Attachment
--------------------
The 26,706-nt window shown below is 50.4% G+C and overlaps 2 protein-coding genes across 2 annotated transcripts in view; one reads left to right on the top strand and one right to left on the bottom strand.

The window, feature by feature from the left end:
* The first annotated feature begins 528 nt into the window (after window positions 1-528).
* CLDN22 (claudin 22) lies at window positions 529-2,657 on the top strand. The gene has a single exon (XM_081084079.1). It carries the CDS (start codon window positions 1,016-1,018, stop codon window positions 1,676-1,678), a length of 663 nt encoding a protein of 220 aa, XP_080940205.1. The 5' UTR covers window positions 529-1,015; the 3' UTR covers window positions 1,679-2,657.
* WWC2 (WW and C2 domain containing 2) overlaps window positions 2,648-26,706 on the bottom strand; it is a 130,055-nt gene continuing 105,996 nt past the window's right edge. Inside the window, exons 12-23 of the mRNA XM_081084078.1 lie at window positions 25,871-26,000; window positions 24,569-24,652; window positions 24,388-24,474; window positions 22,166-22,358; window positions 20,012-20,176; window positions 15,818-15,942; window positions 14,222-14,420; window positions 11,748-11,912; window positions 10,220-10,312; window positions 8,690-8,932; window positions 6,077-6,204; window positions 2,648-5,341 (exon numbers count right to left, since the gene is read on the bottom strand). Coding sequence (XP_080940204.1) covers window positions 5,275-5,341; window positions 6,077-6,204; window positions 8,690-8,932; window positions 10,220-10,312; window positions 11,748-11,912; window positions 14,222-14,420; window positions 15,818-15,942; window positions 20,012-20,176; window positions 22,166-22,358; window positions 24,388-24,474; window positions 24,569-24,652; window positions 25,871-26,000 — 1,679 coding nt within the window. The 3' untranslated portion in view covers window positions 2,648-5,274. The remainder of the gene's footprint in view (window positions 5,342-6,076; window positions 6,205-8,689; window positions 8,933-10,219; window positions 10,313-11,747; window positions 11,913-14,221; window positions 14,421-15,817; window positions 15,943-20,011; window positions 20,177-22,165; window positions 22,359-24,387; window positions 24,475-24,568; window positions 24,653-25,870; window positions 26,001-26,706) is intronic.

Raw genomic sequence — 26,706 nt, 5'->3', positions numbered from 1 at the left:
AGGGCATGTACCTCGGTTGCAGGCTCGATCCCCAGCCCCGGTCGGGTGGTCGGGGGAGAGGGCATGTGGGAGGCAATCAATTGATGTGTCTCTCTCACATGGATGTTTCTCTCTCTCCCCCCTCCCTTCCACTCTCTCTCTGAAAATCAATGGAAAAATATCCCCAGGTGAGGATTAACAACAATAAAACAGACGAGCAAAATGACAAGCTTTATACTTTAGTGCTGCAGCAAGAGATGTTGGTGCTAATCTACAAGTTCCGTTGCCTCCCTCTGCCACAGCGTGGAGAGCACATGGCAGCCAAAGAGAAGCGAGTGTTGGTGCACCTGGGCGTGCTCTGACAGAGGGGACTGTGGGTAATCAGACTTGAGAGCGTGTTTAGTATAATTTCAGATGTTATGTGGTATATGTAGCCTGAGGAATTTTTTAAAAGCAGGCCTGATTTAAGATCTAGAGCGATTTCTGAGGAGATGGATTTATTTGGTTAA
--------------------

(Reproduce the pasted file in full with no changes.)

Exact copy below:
The 26,706-nt window shown below is 50.4% G+C and overlaps 2 protein-coding genes across 2 annotated transcripts in view; one reads left to right on the top strand and one right to left on the bottom strand.

The window, feature by feature from the left end:
* The first annotated feature begins 528 nt into the window (after window positions 1-528).
* CLDN22 (claudin 22) lies at window positions 529-2,657 on the top strand. The gene has a single exon (XM_081084079.1). It carries the CDS (start codon window positions 1,016-1,018, stop codon window positions 1,676-1,678), a length of 663 nt encoding a protein of 220 aa, XP_080940205.1. The 5' UTR covers window positions 529-1,015; the 3' UTR covers window positions 1,679-2,657.
* WWC2 (WW and C2 domain containing 2) overlaps window positions 2,648-26,706 on the bottom strand; it is a 130,055-nt gene continuing 105,996 nt past the window's right edge. Inside the window, exons 12-23 of the mRNA XM_081084078.1 lie at window positions 25,871-26,000; window positions 24,569-24,652; window positions 24,388-24,474; window positions 22,166-22,358; window positions 20,012-20,176; window positions 15,818-15,942; window positions 14,222-14,420; window positions 11,748-11,912; window positions 10,220-10,312; window positions 8,690-8,932; window positions 6,077-6,204; window positions 2,648-5,341 (exon numbers count right to left, since the gene is read on the bottom strand). Coding sequence (XP_080940204.1) covers window positions 5,275-5,341; window positions 6,077-6,204; window positions 8,690-8,932; window positions 10,220-10,312; window positions 11,748-11,912; window positions 14,222-14,420; window positions 15,818-15,942; window positions 20,012-20,176; window positions 22,166-22,358; window positions 24,388-24,474; window positions 24,569-24,652; window positions 25,871-26,000 — 1,679 coding nt within the window. The 3' untranslated portion in view covers window positions 2,648-5,274. The remainder of the gene's footprint in view (window positions 5,342-6,076; window positions 6,205-8,689; window positions 8,933-10,219; window positions 10,313-11,747; window positions 11,913-14,221; window positions 14,421-15,817; window positions 15,943-20,011; window positions 20,177-22,165; window positions 22,359-24,387; window positions 24,475-24,568; window positions 24,653-25,870; window positions 26,001-26,706) is intronic.

Raw genomic sequence — 26,706 nt, 5'->3', positions numbered from 1 at the left:
AGGGCATGTACCTCGGTTGCAGGCTCGATCCCCAGCCCCGGTCGGGTGGTCGGGGGAGAGGGCATGTGGGAGGCAATCAATTGATGTGTCTCTCTCACATGGATGTTTCTCTCTCTCCCCCCTCCCTTCCACTCTCTCTCTGAAAATCAATGGAAAAATATCCCCAGGTGAGGATTAACAACAATAAAACAGACGAGCAAAATGACAAGCTTTATACTTTAGTGCTGCAGCAAGAGATGTTGGTGCTAATCTACAAGTTCCGTTGCCTCCCTCTGCCACAGCGTGGAGAGCACATGGCAGCCAAAGAGAAGCGAGTGTTGGTGCACCTGGGCGTGCTCTGACAGAGGGGACTGTGGGTAATCAGACTTGAGAGCGTGTTTAGTATAATTTCAGATGTTATGTGGTATATGTAGCCTGAGGAATTTTTTAAAAGCAGGCCTGATTTAAGATCTAGAGCGATTTCTGAGGAGATGGATTTATTTGGTTAA